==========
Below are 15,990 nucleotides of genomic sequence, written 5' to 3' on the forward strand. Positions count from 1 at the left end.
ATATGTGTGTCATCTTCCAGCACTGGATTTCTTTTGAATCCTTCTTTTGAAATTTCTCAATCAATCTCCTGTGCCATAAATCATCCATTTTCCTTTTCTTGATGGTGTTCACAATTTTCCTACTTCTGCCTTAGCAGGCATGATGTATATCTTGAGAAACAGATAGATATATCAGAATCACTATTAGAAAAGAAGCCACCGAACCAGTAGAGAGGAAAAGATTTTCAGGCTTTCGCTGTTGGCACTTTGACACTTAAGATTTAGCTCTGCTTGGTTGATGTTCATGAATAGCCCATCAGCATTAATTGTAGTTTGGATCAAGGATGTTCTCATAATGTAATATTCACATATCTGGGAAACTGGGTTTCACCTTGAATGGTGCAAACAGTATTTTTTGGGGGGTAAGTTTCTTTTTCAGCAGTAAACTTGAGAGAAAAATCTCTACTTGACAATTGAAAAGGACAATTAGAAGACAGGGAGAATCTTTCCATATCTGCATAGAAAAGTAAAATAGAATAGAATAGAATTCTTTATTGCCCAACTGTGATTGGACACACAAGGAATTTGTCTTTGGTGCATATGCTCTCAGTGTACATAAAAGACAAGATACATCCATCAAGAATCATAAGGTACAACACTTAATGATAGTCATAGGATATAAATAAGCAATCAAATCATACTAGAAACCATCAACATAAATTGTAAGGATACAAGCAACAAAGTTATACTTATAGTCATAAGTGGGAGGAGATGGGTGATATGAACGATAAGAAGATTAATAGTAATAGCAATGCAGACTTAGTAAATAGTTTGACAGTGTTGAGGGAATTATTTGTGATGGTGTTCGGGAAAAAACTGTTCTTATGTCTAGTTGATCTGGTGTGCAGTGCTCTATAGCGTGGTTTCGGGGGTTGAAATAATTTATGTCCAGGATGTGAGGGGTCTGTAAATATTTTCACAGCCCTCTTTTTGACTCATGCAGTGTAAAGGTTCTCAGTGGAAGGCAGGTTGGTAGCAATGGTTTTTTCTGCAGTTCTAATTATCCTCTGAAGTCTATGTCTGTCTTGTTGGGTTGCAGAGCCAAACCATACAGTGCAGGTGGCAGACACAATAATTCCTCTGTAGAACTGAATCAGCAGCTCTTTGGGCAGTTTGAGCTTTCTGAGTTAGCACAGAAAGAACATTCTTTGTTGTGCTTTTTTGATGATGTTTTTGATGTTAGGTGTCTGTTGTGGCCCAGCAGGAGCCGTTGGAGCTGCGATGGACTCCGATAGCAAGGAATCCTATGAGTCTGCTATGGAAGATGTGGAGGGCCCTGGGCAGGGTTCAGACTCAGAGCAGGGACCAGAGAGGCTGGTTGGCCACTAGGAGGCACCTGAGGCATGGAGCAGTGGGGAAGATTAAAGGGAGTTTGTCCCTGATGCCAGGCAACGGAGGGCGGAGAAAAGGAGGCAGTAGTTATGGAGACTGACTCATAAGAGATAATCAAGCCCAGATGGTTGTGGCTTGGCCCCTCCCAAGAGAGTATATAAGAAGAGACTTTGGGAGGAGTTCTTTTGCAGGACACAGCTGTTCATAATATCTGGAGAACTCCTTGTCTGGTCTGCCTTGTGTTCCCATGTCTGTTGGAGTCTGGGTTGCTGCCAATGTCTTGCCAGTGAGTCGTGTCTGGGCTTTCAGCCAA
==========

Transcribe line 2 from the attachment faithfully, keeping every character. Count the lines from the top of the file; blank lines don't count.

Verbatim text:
ATATGTGTGTCATCTTCCAGCACTGGATTTCTTTTGAATCCTTCTTTTGAAATTTCTCAATCAATCTCCTGTGCCATAAATCATCCATTTTCCTTTTCTTGATGGTGTTCACAATTTTCCTACTTCTGCCTTAGCAGGCATGATGTATATCTTGAGAAACAGATAGATATATCAGAATCACTATTAGAAAAGAAGCCACCGAACCAGTAGAGAGGAAAAGATTTTCAGGCTTTCGCTGTTGGCACTTTGACACTTAAGATTTAGCTCTGCTTGGTTGATGTTCATGAATAGCCCATCAGCATTAATTGTAGTTTGGATCAAGGATGTTCTCATAATGTAATATTCACATATCTGGGAAACTGGGTTTCACCTTGAATGGTGCAAACAGTATTTTTTGGGGGGTAAGTTTCTTTTTCAGCAGTAAACTTGAGAGAAAAATCTCTACTTGACAATTGAAAAGGACAATTAGAAGACAGGGAGAATCTTTCCATATCTGCATAGAAAAGTAAAATAGAATAGAATAGAATTCTTTATTGCCCAACTGTGATTGGACACACAAGGAATTTGTCTTTGGTGCATATGCTCTCAGTGTACATAAAAGACAAGATACATCCATCAAGAATCATAAGGTACAACACTTAATGATAGTCATAGGATATAAATAAGCAATCAAATCATACTAGAAACCATCAACATAAATTGTAAGGATACAAGCAACAAAGTTATACTTATAGTCATAAGTGGGAGGAGATGGGTGATATGAACGATAAGAAGATTAATAGTAATAGCAATGCAGACTTAGTAAATAGTTTGACAGTGTTGAGGGAATTATTTGTGATGGTGTTCGGGAAAAAACTGTTCTTATGTCTAGTTGATCTGGTGTGCAGTGCTCTATAGCGTGGTTTCGGGGGTTGAAATAATTTATGTCCAGGATGTGAGGGGTCTGTAAATATTTTCACAGCCCTCTTTTTGACTCATGCAGTGTAAAGGTTCTCAGTGGAAGGCAGGTTGGTAGCAATGGTTTTTTCTGCAGTTCTAATTATCCTCTGAAGTCTATGTCTGTCTTGTTGGGTTGCAGAGCCAAACCATACAGTGCAGGTGGCAGACACAATAATTCCTCTGTAGAACTGAATCAGCAGCTCTTTGGGCAGTTTGAGCTTTCTGAGTTAGCACAGAAAGAACATTCTTTGTTGTGCTTTTTTGATGATGTTTTTGATGTTAGGTGTCTGTTGTGGCCCAGCAGGAGCCGTTGGAGCTGCGATGGACTCCGATAGCAAGGAATCCTATGAGTCTGCTATGGAAGATGTGGAGGGCCCTGGGCAGGGTTCAGACTCAGAGCAGGGACCAGAGAGGCTGGTTGGCCACTAGGAGGCACCTGAGGCATGGAGCAGTGGGGAAGATTAAAGGGAGTTTGTCCCTGATGCCAGGCAACGGAGGGCGGAGAAAAGGAGGCAGTAGTTATGGAGACTGACTCATAAGAGATAATCAAGCCCAGATGGTTGTGGCTTGGCCCCTCCCAAGAGAGTATATAAGAAGAGACTTTGGGAGGAGTTCTTTTGCAGGACACAGCTGTTCATAATATCTGGAGAACTCCTTGTCTGGTCTGCCTTGTGTTCCCATGTCTGTTGGAGTCTGGGTTGCTGCCAATGTCTTGCCAGTGAGTCGTGTCTGGGCTTTCAGCCAA